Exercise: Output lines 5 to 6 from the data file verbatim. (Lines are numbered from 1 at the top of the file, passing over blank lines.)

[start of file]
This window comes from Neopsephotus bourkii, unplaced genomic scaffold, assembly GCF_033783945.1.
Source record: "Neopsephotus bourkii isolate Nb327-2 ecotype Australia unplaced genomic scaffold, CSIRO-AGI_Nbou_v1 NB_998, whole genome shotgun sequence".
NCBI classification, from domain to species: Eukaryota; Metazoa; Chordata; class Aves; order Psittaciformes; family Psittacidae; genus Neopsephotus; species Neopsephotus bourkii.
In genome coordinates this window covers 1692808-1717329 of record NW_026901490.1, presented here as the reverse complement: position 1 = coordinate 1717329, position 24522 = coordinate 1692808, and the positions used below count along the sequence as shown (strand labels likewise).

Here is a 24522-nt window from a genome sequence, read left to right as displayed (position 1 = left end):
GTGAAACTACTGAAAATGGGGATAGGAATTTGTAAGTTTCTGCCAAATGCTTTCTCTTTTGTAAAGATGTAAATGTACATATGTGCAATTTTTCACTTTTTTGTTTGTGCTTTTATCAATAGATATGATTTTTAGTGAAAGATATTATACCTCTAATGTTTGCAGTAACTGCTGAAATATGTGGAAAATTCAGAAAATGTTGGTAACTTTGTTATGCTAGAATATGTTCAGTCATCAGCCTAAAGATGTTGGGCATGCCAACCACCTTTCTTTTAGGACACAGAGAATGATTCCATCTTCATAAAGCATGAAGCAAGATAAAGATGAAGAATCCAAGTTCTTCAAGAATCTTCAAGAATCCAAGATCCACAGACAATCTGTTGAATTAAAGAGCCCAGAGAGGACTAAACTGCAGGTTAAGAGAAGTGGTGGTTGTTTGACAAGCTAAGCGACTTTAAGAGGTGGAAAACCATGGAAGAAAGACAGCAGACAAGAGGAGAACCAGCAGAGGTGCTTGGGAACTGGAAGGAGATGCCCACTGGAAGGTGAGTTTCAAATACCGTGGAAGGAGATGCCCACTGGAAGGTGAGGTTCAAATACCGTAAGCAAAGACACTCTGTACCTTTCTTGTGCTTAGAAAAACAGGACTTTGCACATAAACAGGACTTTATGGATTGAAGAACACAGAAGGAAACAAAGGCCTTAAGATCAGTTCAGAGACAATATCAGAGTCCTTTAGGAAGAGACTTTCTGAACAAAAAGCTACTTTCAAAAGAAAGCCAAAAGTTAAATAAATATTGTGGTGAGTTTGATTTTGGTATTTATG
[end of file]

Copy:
Here is a 24522-nt window from a genome sequence, read left to right as displayed (position 1 = left end):
GTGAAACTACTGAAAATGGGGATAGGAATTTGTAAGTTTCTGCCAAATGCTTTCTCTTTTGTAAAGATGTAAATGTACATATGTGCAATTTTTCACTTTTTTGTTTGTGCTTTTATCAATAGATATGATTTTTAGTGAAAGATATTATACCTCTAATGTTTGCAGTAACTGCTGAAATATGTGGAAAATTCAGAAAATGTTGGTAACTTTGTTATGCTAGAATATGTTCAGTCATCAGCCTAAAGATGTTGGGCATGCCAACCACCTTTCTTTTAGGACACAGAGAATGATTCCATCTTCATAAAGCATGAAGCAAGATAAAGATGAAGAATCCAAGTTCTTCAAGAATCTTCAAGAATCCAAGATCCACAGACAATCTGTTGAATTAAAGAGCCCAGAGAGGACTAAACTGCAGGTTAAGAGAAGTGGTGGTTGTTTGACAAGCTAAGCGACTTTAAGAGGTGGAAAACCATGGAAGAAAGACAGCAGACAAGAGGAGAACCAGCAGAGGTGCTTGGGAACTGGAAGGAGATGCCCACTGGAAGGTGAGTTTCAAATACCGTGGAAGGAGATGCCCACTGGAAGGTGAGGTTCAAATACCGTAAGCAAAGACACTCTGTACCTTTCTTGTGCTTAGAAAAACAGGACTTTGCACATAAACAGGACTTTATGGATTGAAGAACACAGAAGGAAACAAAGGCCTTAAGATCAGTTCAGAGACAATATCAGAGTCCTTTAGGAAGAGACTTTCTGAACAAAAAGCTACTTTCAAAAGAAAGCCAAAAGTTAAATAAATATTGTGGTGAGTTTGATTTTGGTATTTATG